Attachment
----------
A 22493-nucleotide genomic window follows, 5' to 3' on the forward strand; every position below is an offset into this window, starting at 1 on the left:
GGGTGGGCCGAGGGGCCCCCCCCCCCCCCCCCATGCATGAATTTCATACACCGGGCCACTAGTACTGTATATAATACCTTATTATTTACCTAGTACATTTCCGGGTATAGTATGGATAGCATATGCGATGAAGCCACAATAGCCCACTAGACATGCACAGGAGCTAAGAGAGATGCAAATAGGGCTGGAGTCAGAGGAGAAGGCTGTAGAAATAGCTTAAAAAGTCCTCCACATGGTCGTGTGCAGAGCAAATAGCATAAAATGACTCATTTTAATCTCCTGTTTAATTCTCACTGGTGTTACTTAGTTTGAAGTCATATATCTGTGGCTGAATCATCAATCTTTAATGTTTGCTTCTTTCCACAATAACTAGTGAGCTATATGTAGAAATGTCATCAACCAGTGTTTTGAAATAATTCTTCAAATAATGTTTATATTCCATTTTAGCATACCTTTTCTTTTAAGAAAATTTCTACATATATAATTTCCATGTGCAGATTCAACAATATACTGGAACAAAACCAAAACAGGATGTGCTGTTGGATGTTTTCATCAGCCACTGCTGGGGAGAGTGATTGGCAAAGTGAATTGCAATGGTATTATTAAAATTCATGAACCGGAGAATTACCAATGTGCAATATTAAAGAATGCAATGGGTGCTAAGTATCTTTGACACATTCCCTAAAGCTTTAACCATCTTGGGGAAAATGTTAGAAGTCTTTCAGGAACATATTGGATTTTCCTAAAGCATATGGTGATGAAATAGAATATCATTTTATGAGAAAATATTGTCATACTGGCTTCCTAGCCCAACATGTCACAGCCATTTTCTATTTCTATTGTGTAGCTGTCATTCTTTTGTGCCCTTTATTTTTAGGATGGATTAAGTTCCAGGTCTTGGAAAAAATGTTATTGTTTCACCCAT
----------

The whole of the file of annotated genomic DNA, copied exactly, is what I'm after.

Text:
A 22493-nucleotide genomic window follows, 5' to 3' on the forward strand; every position below is an offset into this window, starting at 1 on the left:
GGGTGGGCCGAGGGGCCCCCCCCCCCCCCCCCATGCATGAATTTCATACACCGGGCCACTAGTACTGTATATAATACCTTATTATTTACCTAGTACATTTCCGGGTATAGTATGGATAGCATATGCGATGAAGCCACAATAGCCCACTAGACATGCACAGGAGCTAAGAGAGATGCAAATAGGGCTGGAGTCAGAGGAGAAGGCTGTAGAAATAGCTTAAAAAGTCCTCCACATGGTCGTGTGCAGAGCAAATAGCATAAAATGACTCATTTTAATCTCCTGTTTAATTCTCACTGGTGTTACTTAGTTTGAAGTCATATATCTGTGGCTGAATCATCAATCTTTAATGTTTGCTTCTTTCCACAATAACTAGTGAGCTATATGTAGAAATGTCATCAACCAGTGTTTTGAAATAATTCTTCAAATAATGTTTATATTCCATTTTAGCATACCTTTTCTTTTAAGAAAATTTCTACATATATAATTTCCATGTGCAGATTCAACAATATACTGGAACAAAACCAAAACAGGATGTGCTGTTGGATGTTTTCATCAGCCACTGCTGGGGAGAGTGATTGGCAAAGTGAATTGCAATGGTATTATTAAAATTCATGAACCGGAGAATTACCAATGTGCAATATTAAAGAATGCAATGGGTGCTAAGTATCTTTGACACATTCCCTAAAGCTTTAACCATCTTGGGGAAAATGTTAGAAGTCTTTCAGGAACATATTGGATTTTCCTAAAGCATATGGTGATGAAATAGAATATCATTTTATGAGAAAATATTGTCATACTGGCTTCCTAGCCCAACATGTCACAGCCATTTTCTATTTCTATTGTGTAGCTGTCATTCTTTTGTGCCCTTTATTTTTAGGATGGATTAAGTTCCAGGTCTTGGAAAAAATGTTATTGTTTCACCCAT